A Hindu physician in a Christian hospital

As I enter the hospital in which I work, I am struck by a number of signs that denote that my place of employment is a Christian hospital, with Christian values, and a Christian “vision” of health care. I don’t have the vaguest clue as to what that means. And I don’t really  mind either, it’s not like they’re paying me with Jesus biscuits and Christmas ornaments, nor does it seem to impact the day-to-day routine of how I take care of patients.

As a child of immigrants, I was born and raised in this country. As someone of the Hindu faith, I am quite comfortable living and working in a world in which my viewpoint is usually in the minority. But as I make my way through the routine of my job amongst these often constant reminders, I can’t help but feel different, foreign. It’s a situation that often spurs the mental soundtrack of my workday to begin with Sting’s “Englishman in New York.”

I don’t drink coffee I take tea my dear, I like my toast done on one side.

You can hear it in my accent when I talk, I’m an Englishman in New York.           

It’s a situation that’s all the more strange as many, if not most, of the doctors that I work with from day to day are actually not Christian, and yet, it remains a largely taboo subject. Is this a tale of a quietly suffering minority? I don’t think so. But it does highlight the special kind of tolerance that it requires to be a foreigner, or perhaps any minority living in America. It’s the kind of humility required to have a proud family name reduced to one letter, or to use a smile and gentle correction as to your culinary habits. “Yes I’m supposed to be vegetarian, but I still eat meat anyway. Yes, I do eat pork. No I don’t worship cows.”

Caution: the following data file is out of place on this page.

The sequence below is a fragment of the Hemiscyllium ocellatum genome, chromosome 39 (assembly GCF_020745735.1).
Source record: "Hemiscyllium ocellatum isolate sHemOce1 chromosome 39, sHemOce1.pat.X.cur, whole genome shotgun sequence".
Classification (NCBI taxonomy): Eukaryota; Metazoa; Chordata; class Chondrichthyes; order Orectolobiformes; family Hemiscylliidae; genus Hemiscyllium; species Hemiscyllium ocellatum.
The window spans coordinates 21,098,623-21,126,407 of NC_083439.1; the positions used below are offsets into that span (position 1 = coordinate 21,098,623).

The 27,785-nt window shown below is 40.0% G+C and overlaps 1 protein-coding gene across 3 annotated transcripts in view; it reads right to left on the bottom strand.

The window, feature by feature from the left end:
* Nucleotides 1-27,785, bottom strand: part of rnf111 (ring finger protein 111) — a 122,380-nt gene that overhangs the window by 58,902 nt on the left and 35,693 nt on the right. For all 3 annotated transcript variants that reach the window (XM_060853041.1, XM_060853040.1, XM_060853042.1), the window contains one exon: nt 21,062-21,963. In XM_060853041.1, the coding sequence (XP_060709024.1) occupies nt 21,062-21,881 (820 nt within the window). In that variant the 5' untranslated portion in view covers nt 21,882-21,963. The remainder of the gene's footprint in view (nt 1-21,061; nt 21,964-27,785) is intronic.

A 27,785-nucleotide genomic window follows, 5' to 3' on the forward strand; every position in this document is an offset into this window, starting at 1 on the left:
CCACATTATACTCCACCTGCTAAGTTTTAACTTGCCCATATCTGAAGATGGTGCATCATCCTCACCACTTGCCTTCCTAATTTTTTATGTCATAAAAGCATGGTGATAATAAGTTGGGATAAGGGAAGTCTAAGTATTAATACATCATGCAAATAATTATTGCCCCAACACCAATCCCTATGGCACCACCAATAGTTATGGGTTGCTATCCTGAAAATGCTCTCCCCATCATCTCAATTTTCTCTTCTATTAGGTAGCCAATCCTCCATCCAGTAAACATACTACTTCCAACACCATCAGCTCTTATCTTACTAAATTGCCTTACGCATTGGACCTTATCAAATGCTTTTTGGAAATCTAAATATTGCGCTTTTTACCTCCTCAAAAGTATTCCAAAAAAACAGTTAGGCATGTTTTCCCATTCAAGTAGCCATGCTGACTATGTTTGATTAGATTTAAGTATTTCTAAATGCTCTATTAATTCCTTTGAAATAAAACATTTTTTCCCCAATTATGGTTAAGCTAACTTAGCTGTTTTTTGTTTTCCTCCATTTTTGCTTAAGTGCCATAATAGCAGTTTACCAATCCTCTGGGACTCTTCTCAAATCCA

Situations like this play out often during my day at work, sometimes it feels like that Sting song is on perpetual repeat.

Cashier: “What’s the name on that order?”
Me: “Deep”  
Cashier: “Dean?”
Me: “No, Deep”
Cashier: “Steve?”
Me: “No, Deep.”
Cashier: “Dave?”
Me: “Yes. Dave.”

If manners maketh man as someone said, then he’s the hero of the day.

It takes a man to suffer ignorance and smile, be yourself no matter what they say.

The question this brings me to is this, how far does this tolerance go on the other side? If the signs around my hospital instead espoused Hindu values of caring, would anybody mind? Probably, they would think we are all nuts. And yet, the strange duality of being accepted in America is intriguing. Because while any Hindu health center would  likely be laughed out of town, the space would promptly be rented out to a Yoga studio or an herbal homeopathic clinic, with those things being perceived as American.

So what’s the message here? Actually, I don’t really know. But when considering the question of how to navigate the murky channels of quasi-foreignness, I’m reminded of the scene in the movie Tropic Thunder. When Kirk Lazarus is telling Tugg Speedman how to successfully  portray a mentally challenged person on the big screen, his advice was this, “you never go full retard.”

And thus it could be that in that oyster of stupidity, we find perhaps the tiniest pearl of wisdom. Like the purveyor of the burgeoning yoga studio, is the answer to success in America to foster what it is that makes you different, yet never going “full foreign?”

I’m an alien, I’m a legal alien, I’m an Englishman in New York.

Deep Ramachandran is a pulmonary and critical care physician who blogs at CaduceusBlog.

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